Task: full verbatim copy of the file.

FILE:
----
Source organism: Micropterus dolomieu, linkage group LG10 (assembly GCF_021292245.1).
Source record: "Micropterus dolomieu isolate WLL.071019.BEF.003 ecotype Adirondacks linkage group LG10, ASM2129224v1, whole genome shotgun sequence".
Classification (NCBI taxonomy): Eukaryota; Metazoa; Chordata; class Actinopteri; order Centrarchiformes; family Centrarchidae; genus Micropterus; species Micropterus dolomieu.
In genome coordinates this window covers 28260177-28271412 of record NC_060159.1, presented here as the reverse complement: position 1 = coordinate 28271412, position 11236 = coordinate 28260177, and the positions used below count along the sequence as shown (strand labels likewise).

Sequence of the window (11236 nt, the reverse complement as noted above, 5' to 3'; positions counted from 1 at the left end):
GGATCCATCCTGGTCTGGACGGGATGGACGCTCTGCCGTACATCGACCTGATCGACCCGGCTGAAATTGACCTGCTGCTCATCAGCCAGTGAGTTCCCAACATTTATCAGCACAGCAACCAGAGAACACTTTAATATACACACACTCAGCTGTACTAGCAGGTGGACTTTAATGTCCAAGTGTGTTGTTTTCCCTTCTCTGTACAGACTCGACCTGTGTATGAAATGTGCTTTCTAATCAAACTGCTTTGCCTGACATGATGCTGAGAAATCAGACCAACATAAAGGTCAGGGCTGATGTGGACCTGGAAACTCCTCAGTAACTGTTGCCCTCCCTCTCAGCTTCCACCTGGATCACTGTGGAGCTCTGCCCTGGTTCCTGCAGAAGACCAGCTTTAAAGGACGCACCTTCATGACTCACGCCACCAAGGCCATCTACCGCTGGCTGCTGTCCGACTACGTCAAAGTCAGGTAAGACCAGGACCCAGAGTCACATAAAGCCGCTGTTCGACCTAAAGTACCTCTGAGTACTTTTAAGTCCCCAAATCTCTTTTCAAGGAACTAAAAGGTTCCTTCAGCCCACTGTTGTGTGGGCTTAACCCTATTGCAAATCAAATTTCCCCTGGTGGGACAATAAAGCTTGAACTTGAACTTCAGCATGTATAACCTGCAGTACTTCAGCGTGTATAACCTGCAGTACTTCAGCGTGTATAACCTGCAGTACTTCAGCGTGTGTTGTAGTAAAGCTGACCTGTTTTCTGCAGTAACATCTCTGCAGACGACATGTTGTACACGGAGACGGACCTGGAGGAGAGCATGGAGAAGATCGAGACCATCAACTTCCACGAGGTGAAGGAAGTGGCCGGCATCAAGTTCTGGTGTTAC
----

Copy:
Source organism: Micropterus dolomieu, linkage group LG10 (assembly GCF_021292245.1).
Source record: "Micropterus dolomieu isolate WLL.071019.BEF.003 ecotype Adirondacks linkage group LG10, ASM2129224v1, whole genome shotgun sequence".
Classification (NCBI taxonomy): Eukaryota; Metazoa; Chordata; class Actinopteri; order Centrarchiformes; family Centrarchidae; genus Micropterus; species Micropterus dolomieu.
In genome coordinates this window covers 28260177-28271412 of record NC_060159.1, presented here as the reverse complement: position 1 = coordinate 28271412, position 11236 = coordinate 28260177, and the positions used below count along the sequence as shown (strand labels likewise).

Sequence of the window (11236 nt, the reverse complement as noted above, 5' to 3'; positions counted from 1 at the left end):
GGATCCATCCTGGTCTGGACGGGATGGACGCTCTGCCGTACATCGACCTGATCGACCCGGCTGAAATTGACCTGCTGCTCATCAGCCAGTGAGTTCCCAACATTTATCAGCACAGCAACCAGAGAACACTTTAATATACACACACTCAGCTGTACTAGCAGGTGGACTTTAATGTCCAAGTGTGTTGTTTTCCCTTCTCTGTACAGACTCGACCTGTGTATGAAATGTGCTTTCTAATCAAACTGCTTTGCCTGACATGATGCTGAGAAATCAGACCAACATAAAGGTCAGGGCTGATGTGGACCTGGAAACTCCTCAGTAACTGTTGCCCTCCCTCTCAGCTTCCACCTGGATCACTGTGGAGCTCTGCCCTGGTTCCTGCAGAAGACCAGCTTTAAAGGACGCACCTTCATGACTCACGCCACCAAGGCCATCTACCGCTGGCTGCTGTCCGACTACGTCAAAGTCAGGTAAGACCAGGACCCAGAGTCACATAAAGCCGCTGTTCGACCTAAAGTACCTCTGAGTACTTTTAAGTCCCCAAATCTCTTTTCAAGGAACTAAAAGGTTCCTTCAGCCCACTGTTGTGTGGGCTTAACCCTATTGCAAATCAAATTTCCCCTGGTGGGACAATAAAGCTTGAACTTGAACTTCAGCATGTATAACCTGCAGTACTTCAGCGTGTATAACCTGCAGTACTTCAGCGTGTATAACCTGCAGTACTTCAGCGTGTGTTGTAGTAAAGCTGACCTGTTTTCTGCAGTAACATCTCTGCAGACGACATGTTGTACACGGAGACGGACCTGGAGGAGAGCATGGAGAAGATCGAGACCATCAACTTCCACGAGGTGAAGGAAGTGGCCGGCATCAAGTTCTGGTGTTAC